(162.) Id. art. 4(b) (noting that consent must be freely given and not induced by
(163.) Hague Convention on the Civil Aspects of International Child Abduction, Oct. 25, 1980, 1343 U.N.T.S. 89 [hereinafter Hague Child Abduction Convention],
(164.) Id. art. 3.
(165.) Id. art. 5.
(166.) Hague Adoption Convention, supra note 6, art. 4(b).
(167.) Hague Child Abduction Convention, supra note 163, arts. 8-20.
(168.) Id. art. 17.
(171.) Convention on the Rights of the Child, Nov. 20, 1989, 1577 U.N.T.S. 3.
(172.) Id. art. 35.
(173.) Optional Protocol to the Child Convention on the Sale of Children, Child Prostitution and Child Pornography, May 25, 2000, 2171 U.N.T.S. 227 [hereinafter Optional Protocol].
(174.) Id. art. 2(a).
(176.) See id.
(177.) See, e.g., Corbett, supra note 32 (detailing instances of mothers selling their children to an orphanage).
(178.) See id. (noting a situation where facilitators approached parents directly).
(179.) Id. In this situation, the facilitator will have violated the Convention by selling the child, regardless of whether or not the facilitator properly obtained parental consent for adoption. Optional Protocol, supra note 173.
(180.) Convention on the Rights of the Child, supra note 171, art. 35.
(181.) Id. art. 9.
(182.) U.S. Dep't of State, Treaties in Force 398-99 (2012), available at http:// www.state.gOv/s/l/treaty/tii7mdex.htm.
(183.) Id. at 337-38; see also U.N. Treaty Collection, Status Of Treaties, Convention on the Rights of the Child, available at http://treaties.un.org/Pages/ ViewDetails.aspx?src=TREATY&mtdsg_no=IV-11&chapter=4&lang=en.
(184.) Treaties in Force, supra note 182, at 338.
(185.) Edye v. Robertson, 112 U.S. 580, 598 (1884).
(187.) Id. at 598-99.
(188.) See supra Part IV.A on enactment of Intercountry Adoption Act; see also supra Part IV.B on the United States' practice on denying visas.
(189.) See Hague Adoption Convention, supra note 6, art. 15 (stating that the Central Authority of the receiving state must only prove that the adoptive parent is eligible).
(192.) Id. art. 4 (stating that "[a]n adoption ... shall take place only if the competent authorities of the State of origin ... have established that the child is adoptable.").
(193.) 8 C.F.R. [section] 204.3(i) (2011) (stating that "an orphan petition must be denied" if payment was induced in order to receive the child, not including "reasonable" payments for costs associated with the adoption).
(194.) See generally Hague Adoption Convention, supra note 6, art. 4 (stating that it is the responsibility of the state of origin to determine that a child is adoptable). Indeed, many of the cases that have been discovered were discovered not by the United States government, but by individual adopting parents and non-governmental organizations. See, e.g., Corbett, supra note 32 (detailing the story of Dale Edmonds, who, after learning the native language of her adopted children, discovered that the children were not only older than the agency had informed her, but also had a living birth mother in contradiction to their status as orphans).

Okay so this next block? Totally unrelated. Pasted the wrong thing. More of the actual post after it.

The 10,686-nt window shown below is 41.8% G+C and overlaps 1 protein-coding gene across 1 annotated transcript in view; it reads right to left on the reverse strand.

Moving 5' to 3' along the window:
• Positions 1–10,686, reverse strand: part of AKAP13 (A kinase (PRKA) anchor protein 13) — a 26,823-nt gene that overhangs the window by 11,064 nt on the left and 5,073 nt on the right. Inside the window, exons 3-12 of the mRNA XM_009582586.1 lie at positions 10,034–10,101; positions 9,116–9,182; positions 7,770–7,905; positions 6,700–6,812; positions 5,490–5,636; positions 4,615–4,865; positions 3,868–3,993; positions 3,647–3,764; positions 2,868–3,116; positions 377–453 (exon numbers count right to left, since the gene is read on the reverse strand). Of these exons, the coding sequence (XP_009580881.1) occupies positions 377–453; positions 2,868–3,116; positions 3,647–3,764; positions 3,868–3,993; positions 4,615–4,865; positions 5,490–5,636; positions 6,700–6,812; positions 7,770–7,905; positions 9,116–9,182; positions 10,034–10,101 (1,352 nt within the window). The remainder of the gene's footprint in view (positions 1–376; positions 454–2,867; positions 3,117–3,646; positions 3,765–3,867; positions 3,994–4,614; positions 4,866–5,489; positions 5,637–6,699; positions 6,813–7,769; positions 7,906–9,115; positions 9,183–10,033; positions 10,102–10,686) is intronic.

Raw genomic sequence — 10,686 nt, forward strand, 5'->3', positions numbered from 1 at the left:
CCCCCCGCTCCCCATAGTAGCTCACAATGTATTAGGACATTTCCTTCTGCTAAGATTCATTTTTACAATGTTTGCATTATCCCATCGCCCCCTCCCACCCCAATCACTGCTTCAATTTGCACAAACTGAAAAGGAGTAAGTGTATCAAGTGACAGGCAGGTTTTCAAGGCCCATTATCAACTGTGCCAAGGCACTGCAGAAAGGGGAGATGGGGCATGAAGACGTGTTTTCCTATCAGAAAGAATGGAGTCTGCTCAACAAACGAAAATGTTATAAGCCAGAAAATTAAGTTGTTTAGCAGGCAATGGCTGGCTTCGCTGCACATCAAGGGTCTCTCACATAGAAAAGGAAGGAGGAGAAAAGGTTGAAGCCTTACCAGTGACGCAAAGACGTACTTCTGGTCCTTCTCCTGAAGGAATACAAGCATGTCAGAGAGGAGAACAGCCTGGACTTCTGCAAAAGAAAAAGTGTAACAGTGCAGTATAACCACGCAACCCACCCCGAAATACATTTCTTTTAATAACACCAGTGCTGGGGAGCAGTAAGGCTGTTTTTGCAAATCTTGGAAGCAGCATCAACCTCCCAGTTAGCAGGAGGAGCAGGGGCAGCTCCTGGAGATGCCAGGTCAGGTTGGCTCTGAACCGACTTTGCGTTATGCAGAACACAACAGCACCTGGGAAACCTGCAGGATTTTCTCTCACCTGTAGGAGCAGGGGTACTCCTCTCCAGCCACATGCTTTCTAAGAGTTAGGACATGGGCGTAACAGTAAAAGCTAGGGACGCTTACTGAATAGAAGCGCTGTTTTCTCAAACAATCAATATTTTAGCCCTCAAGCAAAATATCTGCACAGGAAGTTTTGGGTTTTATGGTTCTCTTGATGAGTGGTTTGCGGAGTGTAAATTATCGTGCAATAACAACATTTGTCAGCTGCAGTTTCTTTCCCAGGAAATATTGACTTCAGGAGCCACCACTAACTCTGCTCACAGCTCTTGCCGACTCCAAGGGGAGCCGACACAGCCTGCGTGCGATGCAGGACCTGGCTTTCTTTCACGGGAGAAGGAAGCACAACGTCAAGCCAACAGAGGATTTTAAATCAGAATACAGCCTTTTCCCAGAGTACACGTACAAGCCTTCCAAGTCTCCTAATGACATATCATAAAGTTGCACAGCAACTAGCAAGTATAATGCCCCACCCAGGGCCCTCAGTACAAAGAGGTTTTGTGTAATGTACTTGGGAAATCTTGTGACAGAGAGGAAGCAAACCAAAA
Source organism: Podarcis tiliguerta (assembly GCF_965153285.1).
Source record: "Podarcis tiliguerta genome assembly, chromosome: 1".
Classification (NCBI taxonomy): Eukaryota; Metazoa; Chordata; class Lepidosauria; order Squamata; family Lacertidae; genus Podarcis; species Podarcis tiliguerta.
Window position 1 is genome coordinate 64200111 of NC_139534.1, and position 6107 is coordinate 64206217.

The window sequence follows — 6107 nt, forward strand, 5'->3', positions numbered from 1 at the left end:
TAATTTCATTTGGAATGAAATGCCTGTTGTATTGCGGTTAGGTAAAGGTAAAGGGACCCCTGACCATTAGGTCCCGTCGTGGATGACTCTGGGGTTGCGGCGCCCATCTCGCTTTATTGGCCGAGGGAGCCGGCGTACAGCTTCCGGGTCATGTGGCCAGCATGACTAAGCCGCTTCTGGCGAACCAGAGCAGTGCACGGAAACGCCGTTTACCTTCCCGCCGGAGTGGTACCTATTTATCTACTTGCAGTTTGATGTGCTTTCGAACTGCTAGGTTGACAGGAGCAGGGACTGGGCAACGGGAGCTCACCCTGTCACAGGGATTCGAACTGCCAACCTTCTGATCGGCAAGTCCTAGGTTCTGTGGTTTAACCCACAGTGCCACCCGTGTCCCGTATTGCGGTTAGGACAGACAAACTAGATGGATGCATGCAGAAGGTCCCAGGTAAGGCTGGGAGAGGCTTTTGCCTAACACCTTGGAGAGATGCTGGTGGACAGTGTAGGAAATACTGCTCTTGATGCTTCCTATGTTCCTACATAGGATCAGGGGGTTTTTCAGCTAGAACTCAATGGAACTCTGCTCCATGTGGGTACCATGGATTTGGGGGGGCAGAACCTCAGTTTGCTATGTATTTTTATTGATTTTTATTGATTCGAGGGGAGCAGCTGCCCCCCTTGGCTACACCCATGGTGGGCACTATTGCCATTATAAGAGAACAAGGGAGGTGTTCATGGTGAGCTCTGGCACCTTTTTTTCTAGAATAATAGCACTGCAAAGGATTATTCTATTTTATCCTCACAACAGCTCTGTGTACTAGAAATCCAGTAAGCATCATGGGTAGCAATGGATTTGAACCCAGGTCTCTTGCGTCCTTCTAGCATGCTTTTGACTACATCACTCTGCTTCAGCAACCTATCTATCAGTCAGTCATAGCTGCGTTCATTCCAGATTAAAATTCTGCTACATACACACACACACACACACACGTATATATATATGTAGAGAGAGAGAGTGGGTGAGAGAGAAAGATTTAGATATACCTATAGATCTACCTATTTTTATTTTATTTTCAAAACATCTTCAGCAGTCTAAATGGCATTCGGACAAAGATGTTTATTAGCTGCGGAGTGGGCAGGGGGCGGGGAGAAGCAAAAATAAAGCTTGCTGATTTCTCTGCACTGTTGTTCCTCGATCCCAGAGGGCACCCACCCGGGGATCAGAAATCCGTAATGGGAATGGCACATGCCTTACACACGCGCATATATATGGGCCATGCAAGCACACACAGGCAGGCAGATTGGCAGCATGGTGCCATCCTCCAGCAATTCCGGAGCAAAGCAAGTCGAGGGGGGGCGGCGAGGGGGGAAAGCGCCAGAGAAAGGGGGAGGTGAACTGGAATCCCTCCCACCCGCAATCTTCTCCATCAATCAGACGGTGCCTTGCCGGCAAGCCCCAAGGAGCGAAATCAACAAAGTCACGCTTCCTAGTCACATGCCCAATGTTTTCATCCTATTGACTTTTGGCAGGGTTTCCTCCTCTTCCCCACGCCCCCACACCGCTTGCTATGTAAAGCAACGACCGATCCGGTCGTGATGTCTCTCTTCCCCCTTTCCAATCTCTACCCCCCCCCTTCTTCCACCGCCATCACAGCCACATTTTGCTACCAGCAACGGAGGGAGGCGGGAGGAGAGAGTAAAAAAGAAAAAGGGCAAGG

(195.) For discussion on the difficulty of determining an illegal adoption took place, see supra Parts IV.B, IV.C.
(196.) For a detailed description of the visa denial process and the various issues involved, see generally James A.R. Nafziger, Review of Visa Denials by Consular Officers, 66 WASH. L. Rev. 1 (1991).
(197.) See Optional Protocol, supra note 173.
(198.) Id. art. 3.
(199.) Id. art. 3(1)(a).
(200.) Id. arts. 2(a), 3.
(201.) For discussion on the difficulty of determining if an illegal adoption took place, see supra Parts IV.B-C.
(202.) Hague Child Abduction Convention, supra note 163, art. 1.
(203.) Id. art. 2.
(204.) Id. arts. 8-20.
(205.) Smolin, supra note 5, at 30-31 (describing how Lauryn Galindo, a defendant in a Cambodian adoption scandal, was charged only with visa fraud and money laundering and would claim she was guilty of only regulatory "violations"); see also
United States v. Galindo, 161 Fed. App'x 735 (9th Cir. 2006) (noting Lauryn Galindo's sentence of eighteen months).
(206.) See Sara A. Solow, Prosecuting Terrorists As Criminals and the Limits of Extraterritorial Jurisdiction, 85 ST. JOHN'S L. REV. 1483, 1505 (2011) (describing the historical background of extraterritorial jurisdiction and its application in non-terrorism related cases).
(207.) 22 U.S.C. [section] 7101 (2006); see also S. Res. 413, 108th Cong. (2004).
(208.) Jennifer A.L. Sheldon-Sherman, The Missing "P": Prosecution, Prevention, Protection, and Partnership in the Trafficking Victims Protection Act, 117 PENN ST. L. REV. 443, 451 (2012).
(209.) 18 U.S.C. [section][section] 2421-24 (2006).
(210.) Id. [section] 2421; see, e.g., United States v. Garrett, 521 F.2d 444, 445-46 (8th Cir. 1975).
(211.) See Sheldon-Sherman, supra note 208, at 451 (noting that the statutes largely "applied only to physical or overt forms of coercion, including physical force or restraint, threats of physical force or restraint, or threats of legal coercion amounting to incarceration").
(212.) Mohamed Y. Mattar, Interpreting Judicial Interpretations of the Criminal Statutes of the Trafficking Victims Protection Act: Ten Years Later, 19 Am. U. J. GENDER SOC. POLY & L. 1247, 1250 (2011).